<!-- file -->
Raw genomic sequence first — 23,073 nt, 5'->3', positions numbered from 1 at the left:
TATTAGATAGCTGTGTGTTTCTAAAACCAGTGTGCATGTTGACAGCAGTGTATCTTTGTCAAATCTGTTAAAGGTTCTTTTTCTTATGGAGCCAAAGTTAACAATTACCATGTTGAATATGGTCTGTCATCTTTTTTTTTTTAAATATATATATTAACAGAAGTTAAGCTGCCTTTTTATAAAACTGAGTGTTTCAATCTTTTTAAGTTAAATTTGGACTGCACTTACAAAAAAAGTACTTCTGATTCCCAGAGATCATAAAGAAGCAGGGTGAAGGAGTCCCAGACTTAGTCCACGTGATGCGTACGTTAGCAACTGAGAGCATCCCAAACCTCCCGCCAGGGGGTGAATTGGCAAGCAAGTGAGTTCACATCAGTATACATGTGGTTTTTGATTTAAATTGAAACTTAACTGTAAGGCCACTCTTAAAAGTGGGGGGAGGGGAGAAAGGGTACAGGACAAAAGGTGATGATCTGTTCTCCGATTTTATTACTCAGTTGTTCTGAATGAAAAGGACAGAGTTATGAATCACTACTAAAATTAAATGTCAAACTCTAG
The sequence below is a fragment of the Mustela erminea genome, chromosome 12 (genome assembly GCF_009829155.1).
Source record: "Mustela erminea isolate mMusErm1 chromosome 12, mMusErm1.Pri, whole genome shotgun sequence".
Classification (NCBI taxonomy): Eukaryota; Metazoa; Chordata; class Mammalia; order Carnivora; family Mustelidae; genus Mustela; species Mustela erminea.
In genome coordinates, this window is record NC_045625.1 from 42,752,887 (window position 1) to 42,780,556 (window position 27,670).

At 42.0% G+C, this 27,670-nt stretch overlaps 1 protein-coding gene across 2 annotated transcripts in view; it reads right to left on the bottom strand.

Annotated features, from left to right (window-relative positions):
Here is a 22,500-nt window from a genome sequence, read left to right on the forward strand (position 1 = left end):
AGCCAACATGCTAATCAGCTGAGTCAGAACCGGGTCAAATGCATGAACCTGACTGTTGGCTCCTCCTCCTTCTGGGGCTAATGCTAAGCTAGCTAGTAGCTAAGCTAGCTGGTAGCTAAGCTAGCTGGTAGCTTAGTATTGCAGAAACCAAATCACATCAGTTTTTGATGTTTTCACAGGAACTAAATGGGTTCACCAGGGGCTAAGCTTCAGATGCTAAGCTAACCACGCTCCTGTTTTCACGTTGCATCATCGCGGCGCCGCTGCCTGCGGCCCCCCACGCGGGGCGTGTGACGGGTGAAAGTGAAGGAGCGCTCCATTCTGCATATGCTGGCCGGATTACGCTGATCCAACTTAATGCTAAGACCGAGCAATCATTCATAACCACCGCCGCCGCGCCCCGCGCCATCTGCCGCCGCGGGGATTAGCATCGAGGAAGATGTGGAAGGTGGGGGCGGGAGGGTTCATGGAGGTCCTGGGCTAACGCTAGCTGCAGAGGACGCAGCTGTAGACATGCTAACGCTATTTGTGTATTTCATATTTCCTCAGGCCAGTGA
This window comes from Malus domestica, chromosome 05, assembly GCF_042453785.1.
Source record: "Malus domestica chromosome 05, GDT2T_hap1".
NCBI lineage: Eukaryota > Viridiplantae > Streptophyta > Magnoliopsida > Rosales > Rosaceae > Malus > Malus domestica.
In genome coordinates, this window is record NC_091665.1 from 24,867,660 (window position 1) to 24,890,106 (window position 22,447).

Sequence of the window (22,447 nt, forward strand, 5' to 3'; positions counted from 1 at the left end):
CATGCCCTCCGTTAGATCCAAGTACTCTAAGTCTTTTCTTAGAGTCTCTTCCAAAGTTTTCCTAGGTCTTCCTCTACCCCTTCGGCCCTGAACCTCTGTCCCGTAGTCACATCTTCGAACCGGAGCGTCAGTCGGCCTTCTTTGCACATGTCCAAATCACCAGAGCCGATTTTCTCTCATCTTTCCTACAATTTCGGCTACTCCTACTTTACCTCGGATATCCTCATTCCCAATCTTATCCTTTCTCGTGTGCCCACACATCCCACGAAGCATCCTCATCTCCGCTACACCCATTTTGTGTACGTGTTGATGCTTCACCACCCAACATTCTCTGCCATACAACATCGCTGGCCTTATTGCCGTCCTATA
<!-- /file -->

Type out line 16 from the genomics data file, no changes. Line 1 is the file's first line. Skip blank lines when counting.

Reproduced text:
CATGCCCTCCGTTAGATCCAAGTACTCTAAGTCTTTTCTTAGAGTCTCTTCCAAAGTTTTCCTAGGTCTTCCTCTACCCCTTCGGCCCTGAACCTCTGTCCCGTAGTCACATCTTCGAACCGGAGCGTCAGTCGGCCTTCTTTGCACATGTCCAAATCACCAGAGCCGATTTTCTCTCATCTTTCCTACAATTTCGGCTACTCCTACTTTACCTCGGATATCCTCATTCCCAATCTTATCCTTTCTCGTGTGCCCACACATCCCACGAAGCATCCTCATCTCCGCTACACCCATTTTGTGTACGTGTTGATGCTTCACCACCCAACATTCTCTGCCATACAACATCGCTGGCCTTATTGCCGTCCTATA